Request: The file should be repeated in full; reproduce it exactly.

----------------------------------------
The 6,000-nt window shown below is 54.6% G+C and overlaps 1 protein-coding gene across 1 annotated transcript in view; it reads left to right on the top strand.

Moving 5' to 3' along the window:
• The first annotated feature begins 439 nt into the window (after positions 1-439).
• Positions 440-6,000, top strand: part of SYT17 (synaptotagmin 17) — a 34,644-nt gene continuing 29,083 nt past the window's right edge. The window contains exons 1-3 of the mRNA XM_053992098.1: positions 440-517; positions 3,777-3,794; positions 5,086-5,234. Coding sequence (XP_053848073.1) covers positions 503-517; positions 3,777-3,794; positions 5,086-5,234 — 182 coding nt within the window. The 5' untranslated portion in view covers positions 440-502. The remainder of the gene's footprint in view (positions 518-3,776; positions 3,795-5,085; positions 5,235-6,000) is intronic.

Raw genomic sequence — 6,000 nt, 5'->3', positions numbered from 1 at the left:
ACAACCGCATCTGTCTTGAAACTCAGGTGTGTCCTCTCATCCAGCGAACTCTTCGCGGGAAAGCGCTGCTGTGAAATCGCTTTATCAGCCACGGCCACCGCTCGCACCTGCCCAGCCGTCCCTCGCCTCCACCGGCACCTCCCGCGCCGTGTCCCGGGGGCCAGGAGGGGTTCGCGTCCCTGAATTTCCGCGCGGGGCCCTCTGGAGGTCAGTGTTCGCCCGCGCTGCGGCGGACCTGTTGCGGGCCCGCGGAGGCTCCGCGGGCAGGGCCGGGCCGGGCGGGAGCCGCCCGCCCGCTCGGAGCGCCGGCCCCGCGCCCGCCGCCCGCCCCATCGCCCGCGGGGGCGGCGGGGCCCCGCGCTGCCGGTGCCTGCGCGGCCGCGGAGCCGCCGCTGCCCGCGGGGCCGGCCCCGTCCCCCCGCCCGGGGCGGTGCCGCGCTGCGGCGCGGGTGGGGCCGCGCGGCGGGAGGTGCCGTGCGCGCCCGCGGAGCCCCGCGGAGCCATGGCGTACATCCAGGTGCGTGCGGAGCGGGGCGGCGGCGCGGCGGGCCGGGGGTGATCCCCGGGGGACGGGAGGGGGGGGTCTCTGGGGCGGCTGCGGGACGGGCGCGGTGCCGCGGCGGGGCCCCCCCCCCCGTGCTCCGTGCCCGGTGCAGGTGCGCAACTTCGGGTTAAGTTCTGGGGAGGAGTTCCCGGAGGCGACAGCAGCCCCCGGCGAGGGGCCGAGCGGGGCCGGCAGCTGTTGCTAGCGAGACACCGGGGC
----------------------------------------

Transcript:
The 6,000-nt window shown below is 54.6% G+C and overlaps 1 protein-coding gene across 1 annotated transcript in view; it reads left to right on the top strand.

Moving 5' to 3' along the window:
• The first annotated feature begins 439 nt into the window (after positions 1-439).
• Positions 440-6,000, top strand: part of SYT17 (synaptotagmin 17) — a 34,644-nt gene continuing 29,083 nt past the window's right edge. The window contains exons 1-3 of the mRNA XM_053992098.1: positions 440-517; positions 3,777-3,794; positions 5,086-5,234. Coding sequence (XP_053848073.1) covers positions 503-517; positions 3,777-3,794; positions 5,086-5,234 — 182 coding nt within the window. The 5' untranslated portion in view covers positions 440-502. The remainder of the gene's footprint in view (positions 518-3,776; positions 3,795-5,085; positions 5,235-6,000) is intronic.

Raw genomic sequence — 6,000 nt, 5'->3', positions numbered from 1 at the left:
ACAACCGCATCTGTCTTGAAACTCAGGTGTGTCCTCTCATCCAGCGAACTCTTCGCGGGAAAGCGCTGCTGTGAAATCGCTTTATCAGCCACGGCCACCGCTCGCACCTGCCCAGCCGTCCCTCGCCTCCACCGGCACCTCCCGCGCCGTGTCCCGGGGGCCAGGAGGGGTTCGCGTCCCTGAATTTCCGCGCGGGGCCCTCTGGAGGTCAGTGTTCGCCCGCGCTGCGGCGGACCTGTTGCGGGCCCGCGGAGGCTCCGCGGGCAGGGCCGGGCCGGGCGGGAGCCGCCCGCCCGCTCGGAGCGCCGGCCCCGCGCCCGCCGCCCGCCCCATCGCCCGCGGGGGCGGCGGGGCCCCGCGCTGCCGGTGCCTGCGCGGCCGCGGAGCCGCCGCTGCCCGCGGGGCCGGCCCCGTCCCCCCGCCCGGGGCGGTGCCGCGCTGCGGCGCGGGTGGGGCCGCGCGGCGGGAGGTGCCGTGCGCGCCCGCGGAGCCCCGCGGAGCCATGGCGTACATCCAGGTGCGTGCGGAGCGGGGCGGCGGCGCGGCGGGCCGGGGGTGATCCCCGGGGGACGGGAGGGGGGGGTCTCTGGGGCGGCTGCGGGACGGGCGCGGTGCCGCGGCGGGGCCCCCCCCCCCGTGCTCCGTGCCCGGTGCAGGTGCGCAACTTCGGGTTAAGTTCTGGGGAGGAGTTCCCGGAGGCGACAGCAGCCCCCGGCGAGGGGCCGAGCGGGGCCGGCAGCTGTTGCTAGCGAGACACCGGGGC